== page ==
Central Asia’s power grid, set up by the Soviets in the 1980s, was conceived as a centralised network that could supply the whole region with electricity. However, the fall of the USSR in 1991 left all the countries connected to the grid with some major headaches.
The first problem arose with the arrival of all the new national borders. For Soviet planners, the borders were merely administrative lines on the map, thus they designed the system on the basis of who actually had the power resources and distributed the power stations rationally across the whole region—not with a focus on supplying each country with enough power resources for its own population.
While the Central Asian Power System (CAPS) was connected to the rest of the Soviet Union, it was designed to be largely self-sufficient. Most importantly, it had a centralised dispatcher that controlled power flows across the whole region. The fall of the Soviet Union also meant the end of the central dispatcher. All the countries in the region scrambled to remake their grids along national lines.
Now that the economies have stabilised and relations in the region are improving, all the countries are slowly coming back to the idea of establishing a pan-region energy grid and cooperating. Petr Grishin, head of macro-research at VTB Capital, dived into the details in a recent report, extracts of which are below.
Links in the loops
CAPS covers the territory of Southern Kazakhstan (S-KZ), Uzbekistan (UZ), Turkmenistan (TM), Kyrgyzstan (KG) and Tajikistan (TJ).
The power system was supposed to be largely able to cater to the overall energy needs. Although a part of the pan-USSR unified energy system, its external interface with the other components was weak. This remains the case now – via the Kazakhstani transmission system (KEGOC), CAPS works in a parallel mode with the Unified Energy System of Russia.
Yet links between the north of Kazakhstan (N-KZ) and S-KZ were until 2018 lacking transmission capacity and, despite recent strengthening, bottlenecks remain. S-KZ is itself an energy-deficient region, and the new S-KZ to N-KZ link is mostly used for the intra-KZ redistribution of power.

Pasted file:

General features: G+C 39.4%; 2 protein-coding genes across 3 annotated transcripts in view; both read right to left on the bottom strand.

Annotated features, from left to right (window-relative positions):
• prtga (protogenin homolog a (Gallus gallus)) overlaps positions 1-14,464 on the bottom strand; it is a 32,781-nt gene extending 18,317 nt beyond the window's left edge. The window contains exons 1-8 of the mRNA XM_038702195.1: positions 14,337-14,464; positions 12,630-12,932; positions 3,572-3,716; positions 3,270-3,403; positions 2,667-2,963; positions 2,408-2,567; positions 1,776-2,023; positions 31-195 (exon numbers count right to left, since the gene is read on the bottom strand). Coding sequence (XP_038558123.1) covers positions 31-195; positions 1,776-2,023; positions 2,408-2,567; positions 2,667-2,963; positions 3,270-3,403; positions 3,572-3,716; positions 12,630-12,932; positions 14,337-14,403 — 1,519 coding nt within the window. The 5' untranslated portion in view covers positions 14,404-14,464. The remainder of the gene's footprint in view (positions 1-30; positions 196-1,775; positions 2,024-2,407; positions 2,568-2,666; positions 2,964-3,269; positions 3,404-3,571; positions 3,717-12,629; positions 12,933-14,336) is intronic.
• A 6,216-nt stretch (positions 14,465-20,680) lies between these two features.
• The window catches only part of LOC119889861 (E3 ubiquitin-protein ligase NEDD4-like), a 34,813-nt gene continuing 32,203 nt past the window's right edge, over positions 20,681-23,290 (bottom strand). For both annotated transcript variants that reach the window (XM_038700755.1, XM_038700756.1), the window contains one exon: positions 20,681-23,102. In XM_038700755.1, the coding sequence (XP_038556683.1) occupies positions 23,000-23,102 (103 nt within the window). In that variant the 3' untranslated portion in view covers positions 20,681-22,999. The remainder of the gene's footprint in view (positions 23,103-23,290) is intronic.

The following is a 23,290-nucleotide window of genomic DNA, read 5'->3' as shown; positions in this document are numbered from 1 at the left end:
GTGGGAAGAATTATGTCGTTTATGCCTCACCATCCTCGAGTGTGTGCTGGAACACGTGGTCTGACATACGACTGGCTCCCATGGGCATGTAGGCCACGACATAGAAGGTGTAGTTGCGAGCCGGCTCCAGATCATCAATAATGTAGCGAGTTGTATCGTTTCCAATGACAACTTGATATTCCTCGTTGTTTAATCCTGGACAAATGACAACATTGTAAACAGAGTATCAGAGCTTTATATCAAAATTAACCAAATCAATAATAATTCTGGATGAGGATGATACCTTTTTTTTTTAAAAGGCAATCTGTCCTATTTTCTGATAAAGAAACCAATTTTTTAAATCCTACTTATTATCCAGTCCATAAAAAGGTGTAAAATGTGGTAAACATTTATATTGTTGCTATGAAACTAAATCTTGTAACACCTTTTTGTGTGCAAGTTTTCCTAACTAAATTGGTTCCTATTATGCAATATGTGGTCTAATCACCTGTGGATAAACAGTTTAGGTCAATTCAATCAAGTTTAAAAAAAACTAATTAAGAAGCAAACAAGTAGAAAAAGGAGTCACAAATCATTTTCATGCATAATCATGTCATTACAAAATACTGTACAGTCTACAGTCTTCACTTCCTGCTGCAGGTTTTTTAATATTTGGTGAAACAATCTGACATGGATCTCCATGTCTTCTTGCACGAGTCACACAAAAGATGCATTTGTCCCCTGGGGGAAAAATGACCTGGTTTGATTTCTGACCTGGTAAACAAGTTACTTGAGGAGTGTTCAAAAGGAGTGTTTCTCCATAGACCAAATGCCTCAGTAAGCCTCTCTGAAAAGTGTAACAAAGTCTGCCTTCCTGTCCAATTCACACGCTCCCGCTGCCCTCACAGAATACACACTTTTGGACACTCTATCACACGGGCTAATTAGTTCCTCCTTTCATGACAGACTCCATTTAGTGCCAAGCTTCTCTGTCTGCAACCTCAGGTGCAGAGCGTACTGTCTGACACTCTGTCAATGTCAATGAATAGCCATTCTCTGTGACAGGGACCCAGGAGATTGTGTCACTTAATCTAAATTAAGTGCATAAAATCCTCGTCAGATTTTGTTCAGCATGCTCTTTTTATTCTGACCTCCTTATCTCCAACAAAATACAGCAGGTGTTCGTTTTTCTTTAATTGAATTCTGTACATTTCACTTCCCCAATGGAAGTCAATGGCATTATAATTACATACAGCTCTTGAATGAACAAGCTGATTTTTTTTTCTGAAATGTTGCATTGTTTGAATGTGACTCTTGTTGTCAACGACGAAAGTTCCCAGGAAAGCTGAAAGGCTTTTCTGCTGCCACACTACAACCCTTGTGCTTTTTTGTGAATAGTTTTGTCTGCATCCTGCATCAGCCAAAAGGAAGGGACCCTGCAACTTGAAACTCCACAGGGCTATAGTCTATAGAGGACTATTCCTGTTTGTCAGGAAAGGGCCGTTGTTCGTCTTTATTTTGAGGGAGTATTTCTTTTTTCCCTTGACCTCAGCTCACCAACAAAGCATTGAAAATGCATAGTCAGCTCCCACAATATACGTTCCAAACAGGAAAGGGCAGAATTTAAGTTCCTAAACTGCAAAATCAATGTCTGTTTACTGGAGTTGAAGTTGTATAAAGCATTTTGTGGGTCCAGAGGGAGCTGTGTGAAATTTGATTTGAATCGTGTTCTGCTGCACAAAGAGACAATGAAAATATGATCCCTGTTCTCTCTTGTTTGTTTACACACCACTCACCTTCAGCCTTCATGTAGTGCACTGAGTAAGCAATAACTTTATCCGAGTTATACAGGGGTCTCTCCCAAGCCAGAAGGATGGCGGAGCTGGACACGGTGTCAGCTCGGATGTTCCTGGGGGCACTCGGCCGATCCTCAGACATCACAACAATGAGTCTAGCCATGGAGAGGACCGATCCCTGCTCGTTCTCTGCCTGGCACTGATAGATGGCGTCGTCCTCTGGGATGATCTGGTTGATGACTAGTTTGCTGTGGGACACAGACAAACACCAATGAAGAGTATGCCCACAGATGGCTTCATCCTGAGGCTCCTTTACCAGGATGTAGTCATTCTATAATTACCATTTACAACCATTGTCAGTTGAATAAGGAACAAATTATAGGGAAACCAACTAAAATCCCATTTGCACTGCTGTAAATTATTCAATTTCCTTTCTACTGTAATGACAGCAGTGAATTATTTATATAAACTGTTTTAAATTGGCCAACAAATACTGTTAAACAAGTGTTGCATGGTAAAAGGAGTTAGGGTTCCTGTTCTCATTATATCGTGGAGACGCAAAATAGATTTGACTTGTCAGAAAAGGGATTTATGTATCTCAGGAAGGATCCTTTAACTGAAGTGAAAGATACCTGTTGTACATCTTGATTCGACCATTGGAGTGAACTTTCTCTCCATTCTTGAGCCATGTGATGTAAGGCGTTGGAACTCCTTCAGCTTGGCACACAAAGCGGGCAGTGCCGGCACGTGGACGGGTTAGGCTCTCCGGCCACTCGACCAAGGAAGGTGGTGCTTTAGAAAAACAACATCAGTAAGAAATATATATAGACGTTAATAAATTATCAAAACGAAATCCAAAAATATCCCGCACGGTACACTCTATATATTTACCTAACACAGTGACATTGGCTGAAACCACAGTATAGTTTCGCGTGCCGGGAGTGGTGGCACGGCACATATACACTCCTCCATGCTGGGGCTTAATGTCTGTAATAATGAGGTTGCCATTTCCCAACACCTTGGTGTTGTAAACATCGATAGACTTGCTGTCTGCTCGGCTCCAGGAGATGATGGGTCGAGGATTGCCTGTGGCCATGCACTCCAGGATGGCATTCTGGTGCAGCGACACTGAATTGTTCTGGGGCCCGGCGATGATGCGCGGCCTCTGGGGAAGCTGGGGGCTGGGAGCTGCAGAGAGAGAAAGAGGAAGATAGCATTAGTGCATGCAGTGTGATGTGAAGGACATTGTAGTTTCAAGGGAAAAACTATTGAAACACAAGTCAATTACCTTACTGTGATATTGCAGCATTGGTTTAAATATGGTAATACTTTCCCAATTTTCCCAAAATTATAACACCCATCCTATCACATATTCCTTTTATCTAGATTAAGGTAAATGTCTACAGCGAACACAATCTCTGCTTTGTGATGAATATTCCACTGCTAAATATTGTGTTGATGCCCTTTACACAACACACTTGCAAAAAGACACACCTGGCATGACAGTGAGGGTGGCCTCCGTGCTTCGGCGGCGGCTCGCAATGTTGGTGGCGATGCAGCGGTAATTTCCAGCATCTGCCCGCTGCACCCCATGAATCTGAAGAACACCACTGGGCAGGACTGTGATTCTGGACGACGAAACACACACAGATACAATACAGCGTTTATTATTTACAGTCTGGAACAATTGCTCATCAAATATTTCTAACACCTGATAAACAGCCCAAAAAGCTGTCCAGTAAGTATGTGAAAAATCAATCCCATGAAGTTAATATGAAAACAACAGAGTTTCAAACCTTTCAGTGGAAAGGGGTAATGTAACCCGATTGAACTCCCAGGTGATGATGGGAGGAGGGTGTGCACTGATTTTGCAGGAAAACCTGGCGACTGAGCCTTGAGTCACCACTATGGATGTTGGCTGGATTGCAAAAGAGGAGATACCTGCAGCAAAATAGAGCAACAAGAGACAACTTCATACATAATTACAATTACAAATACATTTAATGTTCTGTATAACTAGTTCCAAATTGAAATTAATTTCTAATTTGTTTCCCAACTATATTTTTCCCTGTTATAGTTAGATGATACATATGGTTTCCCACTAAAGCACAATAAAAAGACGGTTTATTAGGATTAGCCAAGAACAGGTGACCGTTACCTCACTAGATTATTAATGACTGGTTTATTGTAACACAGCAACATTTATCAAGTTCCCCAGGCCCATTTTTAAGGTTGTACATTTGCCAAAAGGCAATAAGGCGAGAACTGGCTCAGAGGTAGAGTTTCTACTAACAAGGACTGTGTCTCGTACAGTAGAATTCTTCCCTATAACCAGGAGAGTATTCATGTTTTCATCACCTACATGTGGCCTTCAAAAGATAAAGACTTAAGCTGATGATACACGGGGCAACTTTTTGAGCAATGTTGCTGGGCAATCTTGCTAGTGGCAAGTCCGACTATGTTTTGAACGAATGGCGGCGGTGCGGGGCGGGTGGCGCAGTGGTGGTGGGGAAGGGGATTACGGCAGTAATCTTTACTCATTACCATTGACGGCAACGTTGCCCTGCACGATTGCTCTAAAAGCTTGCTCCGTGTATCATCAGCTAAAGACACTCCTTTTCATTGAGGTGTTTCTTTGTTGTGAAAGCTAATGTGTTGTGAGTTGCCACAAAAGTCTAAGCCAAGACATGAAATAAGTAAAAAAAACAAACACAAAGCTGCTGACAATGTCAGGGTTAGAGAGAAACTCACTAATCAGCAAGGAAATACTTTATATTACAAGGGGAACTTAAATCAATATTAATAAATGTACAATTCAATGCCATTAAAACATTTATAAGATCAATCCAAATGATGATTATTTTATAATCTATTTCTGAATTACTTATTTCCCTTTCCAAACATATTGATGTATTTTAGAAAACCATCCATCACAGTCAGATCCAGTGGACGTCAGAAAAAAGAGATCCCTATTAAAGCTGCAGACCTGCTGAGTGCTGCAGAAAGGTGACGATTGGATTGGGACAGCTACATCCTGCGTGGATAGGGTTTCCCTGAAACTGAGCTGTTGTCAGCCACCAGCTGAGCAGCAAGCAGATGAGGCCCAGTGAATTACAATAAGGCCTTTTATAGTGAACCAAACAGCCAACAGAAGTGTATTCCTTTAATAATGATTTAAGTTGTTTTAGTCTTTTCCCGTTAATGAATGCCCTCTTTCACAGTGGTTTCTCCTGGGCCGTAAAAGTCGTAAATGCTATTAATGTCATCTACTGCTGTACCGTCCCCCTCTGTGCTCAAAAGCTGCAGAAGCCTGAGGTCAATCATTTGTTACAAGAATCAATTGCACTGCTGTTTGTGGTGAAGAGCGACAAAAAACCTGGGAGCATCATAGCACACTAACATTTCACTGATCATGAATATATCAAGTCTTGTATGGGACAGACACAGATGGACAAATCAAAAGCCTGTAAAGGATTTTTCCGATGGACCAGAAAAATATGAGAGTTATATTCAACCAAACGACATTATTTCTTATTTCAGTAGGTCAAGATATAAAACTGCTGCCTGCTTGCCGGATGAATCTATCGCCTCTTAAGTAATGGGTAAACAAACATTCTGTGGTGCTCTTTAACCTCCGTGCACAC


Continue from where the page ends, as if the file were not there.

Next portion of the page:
In the past two decades, power demand in the region has grown rapidly – chiefly as a result of population growth – yet capacity additions have lagged. CAPS was, and remains, overall energy-deficient.
However, there was supposed to be a strong internal cohesion within CAPS. The location of generation assets disregarded intra- USSR borders; to link consumers and producers, inter-republic (now international) transmission lines to deliver energy to demand centres were built.
It made sense back then: given difficult terrains and mountainous landscapes, it was cheaper, and people did not think much of the borders, which were purely administrative. When viewed from the contemporary sovereign states angle, that means that the entry point into independence was subprime: in UZ, the centre was energy-excessive, with the Samarkand-Bukhara region energy deficient, as was the Fergana Valley; in both KZ and TJ, the south was tagged as energy-excessive, with the north deficient. Deficient areas were now supplied across new national borders.
Cohesion in CAPS was meant to be strong, and it was reflected in how generation was geographically located versus consumption centres. Yet in practice, the USSR never managed to get the connection between the centres – via the grid – strong enough to ensure robust integration in practice.